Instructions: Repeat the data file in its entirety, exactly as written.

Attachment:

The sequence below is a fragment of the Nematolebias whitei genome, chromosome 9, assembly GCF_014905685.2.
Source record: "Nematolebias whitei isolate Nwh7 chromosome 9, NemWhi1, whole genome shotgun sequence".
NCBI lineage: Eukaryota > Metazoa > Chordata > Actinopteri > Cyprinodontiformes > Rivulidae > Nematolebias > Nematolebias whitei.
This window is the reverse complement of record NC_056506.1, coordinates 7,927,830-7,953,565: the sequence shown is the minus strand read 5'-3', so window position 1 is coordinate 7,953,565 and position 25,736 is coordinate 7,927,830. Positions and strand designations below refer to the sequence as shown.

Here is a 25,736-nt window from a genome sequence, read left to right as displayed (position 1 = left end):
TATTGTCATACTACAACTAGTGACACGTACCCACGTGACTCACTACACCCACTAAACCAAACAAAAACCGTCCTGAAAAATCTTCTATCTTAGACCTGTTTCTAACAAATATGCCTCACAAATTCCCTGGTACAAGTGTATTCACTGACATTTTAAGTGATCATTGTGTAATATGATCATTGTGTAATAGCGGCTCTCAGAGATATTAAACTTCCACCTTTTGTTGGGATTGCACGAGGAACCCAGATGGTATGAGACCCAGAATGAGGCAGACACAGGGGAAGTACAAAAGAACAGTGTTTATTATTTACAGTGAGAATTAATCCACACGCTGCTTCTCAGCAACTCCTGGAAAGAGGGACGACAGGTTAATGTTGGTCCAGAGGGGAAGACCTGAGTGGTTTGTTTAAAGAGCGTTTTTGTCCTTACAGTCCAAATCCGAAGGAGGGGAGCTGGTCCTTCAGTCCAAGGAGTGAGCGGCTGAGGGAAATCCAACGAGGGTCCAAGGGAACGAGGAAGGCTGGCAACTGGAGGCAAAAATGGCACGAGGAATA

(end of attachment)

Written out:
The sequence below is a fragment of the Nematolebias whitei genome, chromosome 9, assembly GCF_014905685.2.
Source record: "Nematolebias whitei isolate Nwh7 chromosome 9, NemWhi1, whole genome shotgun sequence".
NCBI lineage: Eukaryota > Metazoa > Chordata > Actinopteri > Cyprinodontiformes > Rivulidae > Nematolebias > Nematolebias whitei.
This window is the reverse complement of record NC_056506.1, coordinates 7,927,830-7,953,565: the sequence shown is the minus strand read 5'-3', so window position 1 is coordinate 7,953,565 and position 25,736 is coordinate 7,927,830. Positions and strand designations below refer to the sequence as shown.

Here is a 25,736-nt window from a genome sequence, read left to right as displayed (position 1 = left end):
TATTGTCATACTACAACTAGTGACACGTACCCACGTGACTCACTACACCCACTAAACCAAACAAAAACCGTCCTGAAAAATCTTCTATCTTAGACCTGTTTCTAACAAATATGCCTCACAAATTCCCTGGTACAAGTGTATTCACTGACATTTTAAGTGATCATTGTGTAATATGATCATTGTGTAATAGCGGCTCTCAGAGATATTAAACTTCCACCTTTTGTTGGGATTGCACGAGGAACCCAGATGGTATGAGACCCAGAATGAGGCAGACACAGGGGAAGTACAAAAGAACAGTGTTTATTATTTACAGTGAGAATTAATCCACACGCTGCTTCTCAGCAACTCCTGGAAAGAGGGACGACAGGTTAATGTTGGTCCAGAGGGGAAGACCTGAGTGGTTTGTTTAAAGAGCGTTTTTGTCCTTACAGTCCAAATCCGAAGGAGGGGAGCTGGTCCTTCAGTCCAAGGAGTGAGCGGCTGAGGGAAATCCAACGAGGGTCCAAGGGAACGAGGAAGGCTGGCAACTGGAGGCAAAAATGGCACGAGGAATA